A third concept of liberty : judgment and freedom in Kant and Adam Smith

書誌事項

A third concept of liberty : judgment and freedom in Kant and Adam Smith

Samuel Fleischacker

Princeton University Press, 1999

  • : hbk
  • : pbk

大学図書館所蔵 件 / 49

この図書・雑誌をさがす

注記

Includes bibliographical references (p. [279]-327) and index

内容説明・目次

巻冊次

: hbk ISBN 9780691002651

内容説明

This text explores a third definition of liberty. In Samuel Fleischacker's view, Kant and Adam Smith think of liberty as a matter of acting on our capacity for judgement, thereby differing from those who tie it to the satisfaction of our desires and those who translate it as action in accordance with reason or "will". Integrating the thought of Kant and Adam Smith, and developing his own stand through readings of the "Critique of Judgement" and "The Wealth of Nations" Fleischacker shows how different acting on one's best judgement is from acting on one's desires - how. in particular, good judgment, as opposed to mere desire, can flourish only in favourable social and political conditions. At the same time every individual must do for him or herself, hence not something that philosophers and politicians who reason better can do in everyones stead. For this reason advocates of a liberty based on judgment are likely to be more concerned than are libertarians to make sure that government provides people with conditions for the use of their liberty, such as excellent standards of education, health care and unemployment insurance, while at the same time promoting a less paternalistic view of government than most of the movements associated for the past 30 years with the political left.
巻冊次

: pbk ISBN 9780691004464

内容説明

Taking the title of his book from Isaiah Berlin's famous essay distinguishing a negative concept of liberty connoting lack of interference by others from a positive concept involving participation in the political realm, Samuel Fleischacker explores a third definition of liberty that lies between the first two. In Fleischacker's view, Kant and Adam Smith think of liberty as a matter of acting on our capacity for judgment, thereby differing both from those who tie it to the satisfaction of our desires and those who translate it as action in accordance with reason or "will." Integrating the thought of Kant and Smith, and developing his own stand through readings of the Critique of Judgment and The Wealth of Nations, Fleischacker shows how different acting on one's best judgment is from acting on one's desires--how, in particular, good judgment, as opposed to mere desire, can flourish only in favorable social and political conditions. At the same time, exercising judgment is something every individual must do for him- or herself, hence not something that philosophers and politicians who reason better than the rest of us can do in our stead. For this reason advocates of a liberty based on judgment are likely to be more concerned than are libertarians to make sure that government provides people with conditions for the use of their liberty--for example, excellent standards of education, health care, and unemployment insurance--while at the same time promoting a less paternalistic view of government than most of the movements associated for the past thirty years with the political left.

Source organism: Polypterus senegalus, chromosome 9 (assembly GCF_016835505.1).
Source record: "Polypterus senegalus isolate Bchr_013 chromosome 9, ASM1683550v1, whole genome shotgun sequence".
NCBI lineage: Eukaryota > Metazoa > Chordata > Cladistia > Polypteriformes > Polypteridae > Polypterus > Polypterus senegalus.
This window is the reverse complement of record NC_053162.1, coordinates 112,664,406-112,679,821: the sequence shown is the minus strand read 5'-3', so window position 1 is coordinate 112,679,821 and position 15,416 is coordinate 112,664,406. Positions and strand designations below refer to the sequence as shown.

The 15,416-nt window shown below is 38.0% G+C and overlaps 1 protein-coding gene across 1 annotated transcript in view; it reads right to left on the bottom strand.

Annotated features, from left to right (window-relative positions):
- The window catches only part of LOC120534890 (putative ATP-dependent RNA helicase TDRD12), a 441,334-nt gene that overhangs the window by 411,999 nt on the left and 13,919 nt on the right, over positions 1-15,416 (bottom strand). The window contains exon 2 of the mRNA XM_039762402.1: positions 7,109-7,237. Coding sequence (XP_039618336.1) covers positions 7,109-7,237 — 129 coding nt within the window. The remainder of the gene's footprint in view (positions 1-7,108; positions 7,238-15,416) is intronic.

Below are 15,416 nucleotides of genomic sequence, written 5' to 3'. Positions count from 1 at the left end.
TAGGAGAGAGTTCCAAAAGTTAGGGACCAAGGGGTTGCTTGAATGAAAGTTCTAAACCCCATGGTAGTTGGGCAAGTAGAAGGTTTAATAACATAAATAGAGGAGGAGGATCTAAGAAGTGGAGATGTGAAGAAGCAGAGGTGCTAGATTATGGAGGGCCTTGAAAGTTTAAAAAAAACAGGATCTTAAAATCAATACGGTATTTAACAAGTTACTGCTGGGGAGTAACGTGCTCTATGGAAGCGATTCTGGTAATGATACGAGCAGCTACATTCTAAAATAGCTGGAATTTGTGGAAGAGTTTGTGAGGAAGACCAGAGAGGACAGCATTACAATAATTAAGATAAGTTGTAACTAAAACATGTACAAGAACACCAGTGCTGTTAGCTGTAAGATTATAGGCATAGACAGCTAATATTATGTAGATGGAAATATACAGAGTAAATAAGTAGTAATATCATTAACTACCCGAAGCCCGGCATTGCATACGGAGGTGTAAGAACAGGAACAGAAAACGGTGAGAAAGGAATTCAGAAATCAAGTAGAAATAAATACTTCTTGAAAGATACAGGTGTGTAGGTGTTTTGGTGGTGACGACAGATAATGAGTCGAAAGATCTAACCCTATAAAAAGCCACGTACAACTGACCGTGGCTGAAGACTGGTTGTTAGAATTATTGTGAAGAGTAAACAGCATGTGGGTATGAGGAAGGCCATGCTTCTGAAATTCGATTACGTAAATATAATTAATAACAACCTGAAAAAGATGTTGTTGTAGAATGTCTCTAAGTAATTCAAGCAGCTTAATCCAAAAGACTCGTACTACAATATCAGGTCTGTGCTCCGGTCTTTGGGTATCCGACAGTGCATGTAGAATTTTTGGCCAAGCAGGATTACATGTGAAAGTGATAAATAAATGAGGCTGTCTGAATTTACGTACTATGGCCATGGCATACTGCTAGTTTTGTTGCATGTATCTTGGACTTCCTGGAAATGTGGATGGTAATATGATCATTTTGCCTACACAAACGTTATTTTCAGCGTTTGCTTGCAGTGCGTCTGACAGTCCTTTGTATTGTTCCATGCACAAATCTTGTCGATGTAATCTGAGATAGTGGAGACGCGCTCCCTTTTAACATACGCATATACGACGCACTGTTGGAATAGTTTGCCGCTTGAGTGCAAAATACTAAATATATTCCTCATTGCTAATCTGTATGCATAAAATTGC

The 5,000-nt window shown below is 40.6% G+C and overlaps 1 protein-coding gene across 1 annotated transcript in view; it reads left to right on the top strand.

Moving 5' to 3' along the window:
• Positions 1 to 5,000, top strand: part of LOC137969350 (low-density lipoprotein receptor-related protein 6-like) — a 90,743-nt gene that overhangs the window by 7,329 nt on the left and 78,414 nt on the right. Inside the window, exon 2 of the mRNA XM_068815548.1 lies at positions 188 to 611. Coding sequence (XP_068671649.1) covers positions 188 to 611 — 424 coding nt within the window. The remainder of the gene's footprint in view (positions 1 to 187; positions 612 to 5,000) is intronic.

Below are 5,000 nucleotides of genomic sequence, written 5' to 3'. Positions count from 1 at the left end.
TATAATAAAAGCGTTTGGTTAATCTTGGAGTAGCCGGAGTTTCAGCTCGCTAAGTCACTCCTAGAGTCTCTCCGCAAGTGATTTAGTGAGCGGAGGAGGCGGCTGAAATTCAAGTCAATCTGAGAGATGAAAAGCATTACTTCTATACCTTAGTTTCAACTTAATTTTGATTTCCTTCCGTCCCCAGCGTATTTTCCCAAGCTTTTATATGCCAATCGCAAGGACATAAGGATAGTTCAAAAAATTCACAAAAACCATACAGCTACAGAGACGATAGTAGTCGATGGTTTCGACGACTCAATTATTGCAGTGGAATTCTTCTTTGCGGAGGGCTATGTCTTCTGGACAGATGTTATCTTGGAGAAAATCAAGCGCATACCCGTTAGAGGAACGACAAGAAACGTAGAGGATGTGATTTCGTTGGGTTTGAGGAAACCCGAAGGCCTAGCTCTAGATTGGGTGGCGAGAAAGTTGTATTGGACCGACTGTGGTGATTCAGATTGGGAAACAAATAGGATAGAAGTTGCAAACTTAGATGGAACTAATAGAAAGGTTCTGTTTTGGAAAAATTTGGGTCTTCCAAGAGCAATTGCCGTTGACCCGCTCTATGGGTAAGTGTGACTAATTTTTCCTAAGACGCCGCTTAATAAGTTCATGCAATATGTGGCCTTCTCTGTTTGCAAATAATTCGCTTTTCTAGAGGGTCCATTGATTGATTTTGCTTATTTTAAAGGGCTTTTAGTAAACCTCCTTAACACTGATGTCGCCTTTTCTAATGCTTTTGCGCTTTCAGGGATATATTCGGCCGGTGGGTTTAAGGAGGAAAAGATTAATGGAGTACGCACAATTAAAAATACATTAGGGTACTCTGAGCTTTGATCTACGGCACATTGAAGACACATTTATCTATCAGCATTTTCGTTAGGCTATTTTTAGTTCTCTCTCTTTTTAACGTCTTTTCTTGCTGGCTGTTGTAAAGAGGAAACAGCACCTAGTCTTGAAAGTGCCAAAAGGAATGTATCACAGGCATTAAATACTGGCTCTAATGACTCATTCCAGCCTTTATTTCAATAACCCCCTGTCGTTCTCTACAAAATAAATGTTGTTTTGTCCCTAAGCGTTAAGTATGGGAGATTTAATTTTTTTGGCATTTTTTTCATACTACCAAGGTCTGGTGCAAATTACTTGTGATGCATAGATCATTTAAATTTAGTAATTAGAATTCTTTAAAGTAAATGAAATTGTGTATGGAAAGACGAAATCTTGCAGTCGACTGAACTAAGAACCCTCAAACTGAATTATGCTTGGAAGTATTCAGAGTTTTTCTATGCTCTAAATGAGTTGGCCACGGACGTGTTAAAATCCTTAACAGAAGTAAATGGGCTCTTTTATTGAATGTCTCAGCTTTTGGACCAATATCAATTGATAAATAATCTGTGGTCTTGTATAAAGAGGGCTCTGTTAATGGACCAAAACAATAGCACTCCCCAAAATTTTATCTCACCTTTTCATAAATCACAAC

目次

PrefaceAbbreviationsCh. 1Introduction3Pt. IThe Nature of Judgment21Ch. 2Aesthetic Judgment23Ch. 3Moral Judgment32Ch. 4Judgment and Freedom64Pt. IIThe Politics of Judgment89Ch. 5Proper Pleasures91Ch. 6The Wealth of Nations (I): Judgment120Ch. 7The Wealth of Nations (II): Virtue and Independence140Ch. 8The Wealth of Nations (III): Helping the Poor161Ch. 9Kant's Politics, Rawls's Politics (I): The Public Use of Judgment184Ch. 10Kant's Politics, Rawls's Politics (II): Talent, Industry, and Luck215Pt. IIIThe Freedom of Judgment241Ch. 11A Third Concept of Liberty243Notes279Index329

「Nielsen BookData」 より

詳細情報

ページトップへ